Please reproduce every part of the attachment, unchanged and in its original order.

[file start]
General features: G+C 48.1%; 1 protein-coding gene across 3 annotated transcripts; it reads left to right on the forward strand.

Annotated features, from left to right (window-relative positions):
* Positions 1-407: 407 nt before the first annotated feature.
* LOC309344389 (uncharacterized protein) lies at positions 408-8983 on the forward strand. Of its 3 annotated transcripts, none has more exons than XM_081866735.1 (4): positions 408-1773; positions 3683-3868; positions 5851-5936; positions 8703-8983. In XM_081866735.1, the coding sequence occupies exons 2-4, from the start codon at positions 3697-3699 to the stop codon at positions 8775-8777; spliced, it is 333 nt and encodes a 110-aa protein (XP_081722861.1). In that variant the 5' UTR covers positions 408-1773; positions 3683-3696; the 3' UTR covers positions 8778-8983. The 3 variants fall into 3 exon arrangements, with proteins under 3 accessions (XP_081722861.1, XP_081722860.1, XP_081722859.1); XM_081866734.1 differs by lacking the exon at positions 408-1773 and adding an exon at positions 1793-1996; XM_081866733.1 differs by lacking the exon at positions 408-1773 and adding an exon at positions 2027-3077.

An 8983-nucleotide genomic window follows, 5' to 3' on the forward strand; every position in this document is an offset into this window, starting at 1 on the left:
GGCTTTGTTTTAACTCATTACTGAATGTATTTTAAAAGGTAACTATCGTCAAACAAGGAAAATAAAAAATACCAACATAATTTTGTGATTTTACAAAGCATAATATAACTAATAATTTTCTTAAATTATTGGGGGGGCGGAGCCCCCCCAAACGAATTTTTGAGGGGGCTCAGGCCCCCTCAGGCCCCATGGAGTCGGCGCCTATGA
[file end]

General features: G+C 48.1%; 1 protein-coding gene across 3 annotated transcripts; it reads left to right on the forward strand.

Annotated features, from left to right (window-relative positions):
* Positions 1-407: 407 nt before the first annotated feature.
* LOC309344389 (uncharacterized protein) lies at positions 408-8983 on the forward strand. Of its 3 annotated transcripts, none has more exons than XM_081866735.1 (4): positions 408-1773; positions 3683-3868; positions 5851-5936; positions 8703-8983. In XM_081866735.1, the coding sequence occupies exons 2-4, from the start codon at positions 3697-3699 to the stop codon at positions 8775-8777; spliced, it is 333 nt and encodes a 110-aa protein (XP_081722861.1). In that variant the 5' UTR covers positions 408-1773; positions 3683-3696; the 3' UTR covers positions 8778-8983. The 3 variants fall into 3 exon arrangements, with proteins under 3 accessions (XP_081722861.1, XP_081722860.1, XP_081722859.1); XM_081866734.1 differs by lacking the exon at positions 408-1773 and adding an exon at positions 1793-1996; XM_081866733.1 differs by lacking the exon at positions 408-1773 and adding an exon at positions 2027-3077.

An 8983-nucleotide genomic window follows, 5' to 3' on the forward strand; every position in this document is an offset into this window, starting at 1 on the left:
GGCTTTGTTTTAACTCATTACTGAATGTATTTTAAAAGGTAACTATCGTCAAACAAGGAAAATAAAAAATACCAACATAATTTTGTGATTTTACAAAGCATAATATAACTAATAATTTTCTTAAATTATTGGGGGGGCGGAGCCCCCCCAAACGAATTTTTGAGGGGGCTCAGGCCCCCTCAGGCCCCATGGAGTCGGCGCCTATGA